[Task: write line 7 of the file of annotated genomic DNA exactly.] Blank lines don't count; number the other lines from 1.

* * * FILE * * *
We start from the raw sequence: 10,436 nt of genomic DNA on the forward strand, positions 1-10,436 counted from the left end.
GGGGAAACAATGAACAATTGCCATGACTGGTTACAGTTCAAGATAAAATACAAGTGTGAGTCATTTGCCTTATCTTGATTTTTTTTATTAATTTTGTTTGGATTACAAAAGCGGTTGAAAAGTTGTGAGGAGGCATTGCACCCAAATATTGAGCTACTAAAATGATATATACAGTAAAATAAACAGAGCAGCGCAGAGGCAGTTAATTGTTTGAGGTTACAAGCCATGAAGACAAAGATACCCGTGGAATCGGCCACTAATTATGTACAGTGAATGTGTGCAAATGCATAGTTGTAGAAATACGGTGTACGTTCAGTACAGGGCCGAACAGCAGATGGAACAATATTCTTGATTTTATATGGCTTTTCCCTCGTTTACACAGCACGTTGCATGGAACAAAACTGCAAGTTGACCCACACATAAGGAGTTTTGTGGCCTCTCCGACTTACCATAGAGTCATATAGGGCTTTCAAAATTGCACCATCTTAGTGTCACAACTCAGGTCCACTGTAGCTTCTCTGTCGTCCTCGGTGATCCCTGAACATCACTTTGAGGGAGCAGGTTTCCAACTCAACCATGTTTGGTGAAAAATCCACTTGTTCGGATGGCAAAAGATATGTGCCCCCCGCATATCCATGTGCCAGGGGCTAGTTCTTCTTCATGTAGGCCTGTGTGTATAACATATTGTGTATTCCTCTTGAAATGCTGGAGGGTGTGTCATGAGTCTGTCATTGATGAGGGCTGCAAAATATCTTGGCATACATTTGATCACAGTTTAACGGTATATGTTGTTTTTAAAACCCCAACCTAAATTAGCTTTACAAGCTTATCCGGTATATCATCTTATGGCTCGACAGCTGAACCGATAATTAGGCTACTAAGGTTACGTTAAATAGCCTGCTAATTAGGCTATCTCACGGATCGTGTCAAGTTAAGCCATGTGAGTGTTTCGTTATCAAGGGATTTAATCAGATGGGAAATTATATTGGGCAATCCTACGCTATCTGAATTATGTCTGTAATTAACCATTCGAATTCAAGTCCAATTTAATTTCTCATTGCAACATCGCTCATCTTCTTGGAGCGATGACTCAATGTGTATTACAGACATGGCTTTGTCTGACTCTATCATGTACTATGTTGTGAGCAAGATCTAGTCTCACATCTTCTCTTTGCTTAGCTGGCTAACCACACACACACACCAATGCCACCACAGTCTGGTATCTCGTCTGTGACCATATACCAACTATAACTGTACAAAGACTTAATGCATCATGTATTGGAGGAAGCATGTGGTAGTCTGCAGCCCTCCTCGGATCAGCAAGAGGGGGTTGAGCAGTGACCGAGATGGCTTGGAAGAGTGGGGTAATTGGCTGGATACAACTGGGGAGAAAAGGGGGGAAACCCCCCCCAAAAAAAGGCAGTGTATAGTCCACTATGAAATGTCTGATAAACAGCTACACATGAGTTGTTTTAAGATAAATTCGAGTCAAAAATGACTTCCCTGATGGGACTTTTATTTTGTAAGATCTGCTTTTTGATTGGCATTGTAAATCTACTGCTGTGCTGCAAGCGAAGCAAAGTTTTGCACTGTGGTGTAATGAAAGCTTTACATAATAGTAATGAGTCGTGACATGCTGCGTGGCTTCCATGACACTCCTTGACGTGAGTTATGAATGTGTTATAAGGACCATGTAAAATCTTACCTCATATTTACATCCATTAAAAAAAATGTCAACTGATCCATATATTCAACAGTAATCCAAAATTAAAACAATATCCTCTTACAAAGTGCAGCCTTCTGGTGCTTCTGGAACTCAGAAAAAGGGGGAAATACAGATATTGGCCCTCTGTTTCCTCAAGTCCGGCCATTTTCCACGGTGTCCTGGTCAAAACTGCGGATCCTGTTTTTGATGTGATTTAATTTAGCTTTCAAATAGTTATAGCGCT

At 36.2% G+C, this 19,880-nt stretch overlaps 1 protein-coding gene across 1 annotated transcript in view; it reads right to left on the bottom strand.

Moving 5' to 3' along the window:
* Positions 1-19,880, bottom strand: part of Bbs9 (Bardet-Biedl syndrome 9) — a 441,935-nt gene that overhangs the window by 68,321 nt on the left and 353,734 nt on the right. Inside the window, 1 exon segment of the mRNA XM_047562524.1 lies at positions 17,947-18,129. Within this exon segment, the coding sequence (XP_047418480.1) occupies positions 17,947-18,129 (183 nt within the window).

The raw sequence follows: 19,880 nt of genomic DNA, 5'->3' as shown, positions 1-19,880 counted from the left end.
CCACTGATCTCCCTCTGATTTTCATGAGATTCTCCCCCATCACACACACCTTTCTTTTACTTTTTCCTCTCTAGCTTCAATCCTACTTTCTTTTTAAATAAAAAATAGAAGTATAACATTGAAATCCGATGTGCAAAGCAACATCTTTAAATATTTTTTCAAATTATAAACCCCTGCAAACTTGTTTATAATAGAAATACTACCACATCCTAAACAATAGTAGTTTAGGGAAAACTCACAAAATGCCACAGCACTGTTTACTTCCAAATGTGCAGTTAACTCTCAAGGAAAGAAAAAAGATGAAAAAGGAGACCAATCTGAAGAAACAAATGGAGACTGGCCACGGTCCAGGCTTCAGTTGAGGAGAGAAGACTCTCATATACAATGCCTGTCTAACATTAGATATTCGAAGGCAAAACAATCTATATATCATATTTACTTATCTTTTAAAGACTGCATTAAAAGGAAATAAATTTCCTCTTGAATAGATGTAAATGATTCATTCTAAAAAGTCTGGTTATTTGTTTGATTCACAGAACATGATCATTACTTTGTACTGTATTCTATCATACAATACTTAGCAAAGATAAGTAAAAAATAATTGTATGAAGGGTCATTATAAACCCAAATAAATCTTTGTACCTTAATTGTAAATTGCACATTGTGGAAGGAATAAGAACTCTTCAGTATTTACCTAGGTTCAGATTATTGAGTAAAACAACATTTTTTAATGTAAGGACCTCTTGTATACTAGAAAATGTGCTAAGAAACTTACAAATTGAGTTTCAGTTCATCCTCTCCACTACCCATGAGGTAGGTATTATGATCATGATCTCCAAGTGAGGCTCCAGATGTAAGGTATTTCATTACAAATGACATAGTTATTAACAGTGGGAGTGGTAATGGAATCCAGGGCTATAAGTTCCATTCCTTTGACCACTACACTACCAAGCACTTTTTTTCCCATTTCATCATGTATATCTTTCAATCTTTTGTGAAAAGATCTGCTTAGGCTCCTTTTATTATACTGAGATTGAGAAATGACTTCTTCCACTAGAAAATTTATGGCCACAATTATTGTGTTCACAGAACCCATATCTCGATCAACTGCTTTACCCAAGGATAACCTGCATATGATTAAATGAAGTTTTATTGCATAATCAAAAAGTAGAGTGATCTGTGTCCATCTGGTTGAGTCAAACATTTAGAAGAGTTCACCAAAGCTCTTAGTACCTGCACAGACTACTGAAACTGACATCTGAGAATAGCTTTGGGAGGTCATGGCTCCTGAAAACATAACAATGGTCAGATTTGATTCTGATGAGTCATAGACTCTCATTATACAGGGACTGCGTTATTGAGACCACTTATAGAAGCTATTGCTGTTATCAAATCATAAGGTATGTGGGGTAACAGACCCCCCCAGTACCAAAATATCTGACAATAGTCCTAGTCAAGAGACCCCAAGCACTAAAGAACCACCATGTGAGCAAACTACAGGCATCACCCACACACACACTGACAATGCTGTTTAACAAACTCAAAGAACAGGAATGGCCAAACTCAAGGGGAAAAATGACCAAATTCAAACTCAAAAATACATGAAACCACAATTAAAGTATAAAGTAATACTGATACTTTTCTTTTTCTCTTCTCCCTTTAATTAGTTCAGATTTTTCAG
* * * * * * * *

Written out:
CCACTGATCTCCCTCTGATTTTCATGAGATTCTCCCCCATCACACACACCTTTCTTTTACTTTTTCCTCTCTAGCTTCAATCCTACTTTCTTTTTAAATAAAAAATAGAAGTATAACATTGAAATCCGATGTGCAAAGCAACATCTTTAAATATTTTTTCAAATTATAAACCCCTGCAAACTTGTTTATAATAGAAATACTACCACATCCTAAACAATAGTAGTTTAGGGAAAACTCACAAAATGCCACAGCACTGTTTACTTCCAAATGTGCAGTTAACTCTCAAGGAAAGAAAAAAGATGAAAAAGGAGACCAATCTGAAGAAACAAATGGAGACTGGCCACGGTCCAGGCTTCAGTTGAGGAGAGAAGACTCTCATATACAATGCCTGTCTAACATTAGATATTCGAAGGCAAAACAATCTATATATCATATTTACTTATCTTTTAAAGACTGCATTAAAAGGAAATAAATTTCCTCTTGAATAGATGTAAATGATTCATTCTAAAAAGTCTGGTTATTTGTTTGATTCACAGAACATGATCATTACTTTGTACTGTATTCTATCATACAATACTTAGCAAAGATAAGTAAAAAATAATTGTATGAAGGGTCATTATAAACCCAAATAAATCTTTGTACCTTAATTGTAAATTGCACATTGTGGAAGGAATAAGAACTCTTCAGTATTTACCTAGGTTCAGATTATTGAGTAAAACAACATTTTTTAATGTAAGGACCTCTTGTATACTAGAAAATGTGCTAAGAAACTTACAAATTGAGTTTCAGTTCATCCTCTCCACTACCCATGAGGTAGGTATTATGATCATGATCTCCAAGTGAGGCTCCAGATGTAAGGTATTTCATTACAAATGACATAGTTATTAACAGTGGGAGTGGTAATGGAATCCAGGGCTATAAGTTCCATTCCTTTGACCACTACACTACCAAGCACTTTTTTTCCCATTTCATCATGTATATCTTTCAATCTTTTGTGAAAAGATCTGCTTAGGCTCCTTTTATTATACTGAGATTGAGAAATGACTTCTTCCACTAGAAAATTTATGGCCACAATTATTGTGTTCACAGAACCCATATCTCGATCAACTGCTTTACCCAAGGATAACCTGCATATGATTAAATGAAGTTTTATTGCATAATCAAAAAGTAGAGTGATCTGTGTCCATCTGGTTGAGTCAAACATTTAGAAGAGTTCACCAAAGCTCTTAGTACCTGCACAGACTACTGAAACTGACATCTGAGAATAGCTTTGGGAGGTCATGGCTCCTGAAAACATAACAATGGTCAGATTTGATTCTGATGAGTCATAGACTCTCATTATACAGGGACTGCGTTATTGAGACCACTTATAGAAGCTATTGCTGTTATCAAATCATAAGGTATGTGGGGTAACAGACCCCCCCAGTACCAAAATATCTGACAATAGTCCTAGTCAAGAGACCCCAAGCACTAAAGAACCACCATGTGAGCAAACTACAGGCATCACCCACACACACACTGACAATGCTGTTTAACAAACTCAAAGAACAGGAATGGCCAAACTCAAGGGGAAAAATGACCAAATTCAAACTCAAAAATACATGAAACCACAATTAAAGTATAAAGTAATACTGATACTTTTCTTTTTCTCTTCTCCCTTTAATTAGTTCAGATTTTTCAG